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Bates Festival Newsletter

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Newsletter Vol. 15, Fall 2013
Newsletter Writers and Editors: Laura Faure, Kim Konikow & Quilan Arnold



doug varone
Varone's Carrugi by Cylla Von Tiedemann

shiferaw birega
Shiferaw Birega by Arthur Fink

Darrell Jones & Angie Hauser in A History photo by Arthur Fink

The 2013 season, our 31st, brought many flavors of the world to Lewiston, ME. Nejla Yatkin/NY2Dance shared the U.S. premiere of Oasis, a provocative portrait of life in the Middle East that keep audiences talking long after the curtain came down. Our old friends, Doug Varone and Dancers wowed us with their virtuosic performance of Carrugi inspired by the winding streets of Italy's small towns.

Shiferaw Birega joined us from Addis Abba, Ethiopia to dance about the struggle for freedom, and Bridgman|Packer Dance mined familiar geography (Portland, ME) to create an extraordinary visual landscape in their multi-disciplinary piece, Voyeur. Likewise our day-to-day exchanges in classes, over meals, and in the studio were enriched by the presence of dancers from Ivory Coast, Korea, Japan, Argentina, Mexico, as well as from more than 37 states.

We continued our tradition of supporting artists over the trajectory of their careers and providing a laboratory for the creation of new work. Both Bebe Miller, who we first invited to BDF in 1989, and Doug Varone who joined us in 1992, were celebrating 25 years of dance making in 2013. We were thrilled and proud to host A History, Bebe's re-investigation of her process seen through the magnificent dancing of Angie Hauser and Darrell Jones. A highlight of this autobiographical journey was an extensive installation of archival material spread throughout the lobbies, halls and rehearsal rooms of Schaeffer Theater. Viewers lingered long and returned often to absorb the many manifestations of Miller's remarkable body of work.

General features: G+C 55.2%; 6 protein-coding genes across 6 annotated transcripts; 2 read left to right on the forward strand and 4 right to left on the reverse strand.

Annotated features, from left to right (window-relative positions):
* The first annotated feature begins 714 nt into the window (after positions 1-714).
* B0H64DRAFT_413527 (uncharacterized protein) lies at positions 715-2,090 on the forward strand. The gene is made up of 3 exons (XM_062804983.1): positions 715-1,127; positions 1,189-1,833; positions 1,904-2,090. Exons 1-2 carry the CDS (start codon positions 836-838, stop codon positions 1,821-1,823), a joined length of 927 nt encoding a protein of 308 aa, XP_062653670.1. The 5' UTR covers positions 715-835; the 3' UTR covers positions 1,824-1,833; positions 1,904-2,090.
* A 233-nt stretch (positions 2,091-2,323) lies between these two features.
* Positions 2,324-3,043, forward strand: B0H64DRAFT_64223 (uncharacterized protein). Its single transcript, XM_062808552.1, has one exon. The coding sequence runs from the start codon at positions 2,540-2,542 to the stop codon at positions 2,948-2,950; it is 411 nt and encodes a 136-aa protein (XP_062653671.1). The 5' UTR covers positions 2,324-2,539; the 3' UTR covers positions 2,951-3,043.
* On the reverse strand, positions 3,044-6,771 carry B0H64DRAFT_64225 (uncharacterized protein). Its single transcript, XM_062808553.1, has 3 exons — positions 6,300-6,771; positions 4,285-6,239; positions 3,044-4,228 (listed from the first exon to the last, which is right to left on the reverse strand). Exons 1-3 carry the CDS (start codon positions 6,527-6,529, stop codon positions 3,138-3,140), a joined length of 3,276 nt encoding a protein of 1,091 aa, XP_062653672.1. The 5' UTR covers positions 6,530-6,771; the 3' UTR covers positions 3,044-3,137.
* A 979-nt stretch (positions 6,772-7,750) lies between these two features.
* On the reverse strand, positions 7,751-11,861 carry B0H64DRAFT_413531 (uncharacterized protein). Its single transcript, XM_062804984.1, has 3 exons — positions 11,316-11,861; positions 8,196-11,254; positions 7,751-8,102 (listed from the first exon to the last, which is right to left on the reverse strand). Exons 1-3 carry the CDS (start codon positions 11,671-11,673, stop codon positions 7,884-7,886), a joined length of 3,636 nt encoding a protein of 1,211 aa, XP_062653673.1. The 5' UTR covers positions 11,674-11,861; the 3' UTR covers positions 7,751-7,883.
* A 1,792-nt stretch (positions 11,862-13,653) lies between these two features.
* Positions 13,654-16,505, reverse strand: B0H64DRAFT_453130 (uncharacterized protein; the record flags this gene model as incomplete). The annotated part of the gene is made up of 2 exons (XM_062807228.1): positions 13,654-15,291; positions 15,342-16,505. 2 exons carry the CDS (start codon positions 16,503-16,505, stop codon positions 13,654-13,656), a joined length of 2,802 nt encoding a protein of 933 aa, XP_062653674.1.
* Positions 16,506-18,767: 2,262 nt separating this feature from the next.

Varone noted: "My time at Bates has been some of the most creatively productive of my career and I believe much of that is due to the rare environment the Festival fosters." Well that certainly proved true again this summer! The Varone company spent two intensive weeks developing Symmetry and Narrative set to a phenomenal trombone concerto by Christopher Rouse. Daily rehearsals, held at the New Beginning gymnasium on College St. were always open to visitors, and beyond the Festival crowd, attracted a bevy of neighborhood kids who plied Doug with questions and showed off their own dance moves. We hope they will enroll in our YouthArts Program next summer! Doug and Bebe also staged works for repertory students whose performances wowed audiences at the Festival Finale.

local youth
Local Youth show off their moves

The Festival also took dance off the stage and into the public realm with successful forays into the Lewiston and Portland communities. Kendra Portier and Raja Feather Kelly of David Dorfman Dance, who were both conducting creative residencies at BDF, shared a sneak preview from Dorfman's newest work at the Lewiston Public Library during the July ArtWalk. The complete work will be showcased on our 2014 season. Stay tuned for more news. Also our very own Admissions Director, Meredith Lyons, along with Colby professor of dance, Annie Kloppenberg, performed with a group of BDF dancers in the windows of Think Tank during the First Friday ArtWalk in Portland. Both events attracted large, curious viewers and helped introduce the Festival to new, potential audiences.

With media playing an increasingly important role in all we do, nowhere was this more evident than at BDF this summer. In addition to the savvy use of technology by Bridgman|Packer and Bebe Miller, our video/media team of gifted experts and interns shot, edited and disseminated fabulous videos and commentary about all aspects of the Festival through our youtube channel, blog, Facebook, and other social media. Adding a totally new dimension to the meaning of performance, we hosted a dynamic experiment in embodied experience online with Meta-Academy (see next article).

Doug Varone chats with a visitor

Here's what three faculty members had to say about BDF this summer:

"Art triggers conversation and BDF brings all the ingredients together to ignite the fire - it is contagious. I was thrilled to experience the Festival's infectious breeding ground for creativity." ~Alex Springer